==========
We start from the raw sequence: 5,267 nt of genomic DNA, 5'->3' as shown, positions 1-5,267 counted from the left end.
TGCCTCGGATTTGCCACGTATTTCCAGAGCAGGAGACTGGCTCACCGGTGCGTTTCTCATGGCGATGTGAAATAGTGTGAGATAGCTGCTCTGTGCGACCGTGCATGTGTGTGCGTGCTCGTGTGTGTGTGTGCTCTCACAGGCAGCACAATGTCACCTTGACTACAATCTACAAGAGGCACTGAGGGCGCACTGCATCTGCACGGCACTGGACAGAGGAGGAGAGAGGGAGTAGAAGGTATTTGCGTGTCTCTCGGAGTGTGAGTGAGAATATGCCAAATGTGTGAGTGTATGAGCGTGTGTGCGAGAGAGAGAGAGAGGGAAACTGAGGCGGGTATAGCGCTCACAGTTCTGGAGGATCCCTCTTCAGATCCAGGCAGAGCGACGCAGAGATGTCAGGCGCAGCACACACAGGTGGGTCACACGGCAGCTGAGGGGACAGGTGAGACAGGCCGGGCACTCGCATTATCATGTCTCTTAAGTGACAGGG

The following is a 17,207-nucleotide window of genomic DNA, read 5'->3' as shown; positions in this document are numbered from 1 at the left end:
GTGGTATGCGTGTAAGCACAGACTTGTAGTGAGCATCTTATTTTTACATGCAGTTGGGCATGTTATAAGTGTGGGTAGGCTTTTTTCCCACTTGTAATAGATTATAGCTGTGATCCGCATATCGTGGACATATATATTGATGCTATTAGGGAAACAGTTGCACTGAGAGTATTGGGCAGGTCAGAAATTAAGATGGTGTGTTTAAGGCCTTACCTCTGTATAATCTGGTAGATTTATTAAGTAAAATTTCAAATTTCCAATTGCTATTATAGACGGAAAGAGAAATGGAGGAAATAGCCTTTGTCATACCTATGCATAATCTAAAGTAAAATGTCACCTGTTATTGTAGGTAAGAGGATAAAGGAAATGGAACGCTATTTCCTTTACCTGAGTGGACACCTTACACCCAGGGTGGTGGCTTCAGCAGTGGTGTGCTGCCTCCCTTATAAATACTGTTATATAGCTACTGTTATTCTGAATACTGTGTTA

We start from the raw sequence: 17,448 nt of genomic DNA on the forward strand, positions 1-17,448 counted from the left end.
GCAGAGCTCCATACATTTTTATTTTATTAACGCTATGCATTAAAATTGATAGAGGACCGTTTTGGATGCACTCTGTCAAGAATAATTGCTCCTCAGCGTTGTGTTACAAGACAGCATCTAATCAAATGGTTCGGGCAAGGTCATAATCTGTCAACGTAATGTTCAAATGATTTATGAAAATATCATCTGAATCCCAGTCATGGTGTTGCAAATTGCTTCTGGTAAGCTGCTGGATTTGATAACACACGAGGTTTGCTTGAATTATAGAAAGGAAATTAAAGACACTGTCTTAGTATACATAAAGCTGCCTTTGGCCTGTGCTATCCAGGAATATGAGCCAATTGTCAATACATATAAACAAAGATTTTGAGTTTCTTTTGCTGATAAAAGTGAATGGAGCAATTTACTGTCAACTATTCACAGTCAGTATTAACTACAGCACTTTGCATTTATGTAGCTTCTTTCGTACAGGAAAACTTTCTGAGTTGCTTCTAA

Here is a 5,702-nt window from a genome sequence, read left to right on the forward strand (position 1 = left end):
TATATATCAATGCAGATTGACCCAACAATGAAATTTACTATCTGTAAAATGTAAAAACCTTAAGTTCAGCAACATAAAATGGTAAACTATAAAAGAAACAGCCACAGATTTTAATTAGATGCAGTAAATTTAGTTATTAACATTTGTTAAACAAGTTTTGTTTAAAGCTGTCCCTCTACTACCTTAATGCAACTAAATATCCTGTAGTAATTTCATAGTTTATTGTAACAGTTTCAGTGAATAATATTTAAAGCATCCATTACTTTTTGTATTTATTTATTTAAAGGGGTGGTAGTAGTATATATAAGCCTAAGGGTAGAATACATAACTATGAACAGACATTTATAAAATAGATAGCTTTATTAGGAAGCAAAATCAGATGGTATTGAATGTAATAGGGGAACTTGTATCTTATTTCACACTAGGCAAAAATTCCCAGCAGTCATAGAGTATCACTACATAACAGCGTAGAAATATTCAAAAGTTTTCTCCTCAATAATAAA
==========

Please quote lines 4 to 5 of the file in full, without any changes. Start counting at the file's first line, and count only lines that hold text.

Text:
GTGGTATGCGTGTAAGCACAGACTTGTAGTGAGCATCTTATTTTTACATGCAGTTGGGCATGTTATAAGTGTGGGTAGGCTTTTTTCCCACTTGTAATAGATTATAGCTGTGATCCGCATATCGTGGACATATATATTGATGCTATTAGGGAAACAGTTGCACTGAGAGTATTGGGCAGGTCAGAAATTAAGATGGTGTGTTTAAGGCCTTACCTCTGTATAATCTGGTAGATTTATTAAGTAAAATTTCAAATTTCCAATTGCTATTATAGACGGAAAGAGAAATGGAGGAAATAGCCTTTGTCATACCTATGCATAATCTAAAGTAAAATGTCACCTGTTATTGTAGGTAAGAGGATAAAGGAAATGGAACGCTATTTCCTTTACCTGAGTGGACACCTTACACCCAGGGTGGTGGCTTCAGCAGTGGTGTGCTGCCTCCCTTATAAATACTGTTATATAGCTACTGTTATTCTGAATACTGTGTTA

We start from the raw sequence: 17,448 nt of genomic DNA on the forward strand, positions 1-17,448 counted from the left end.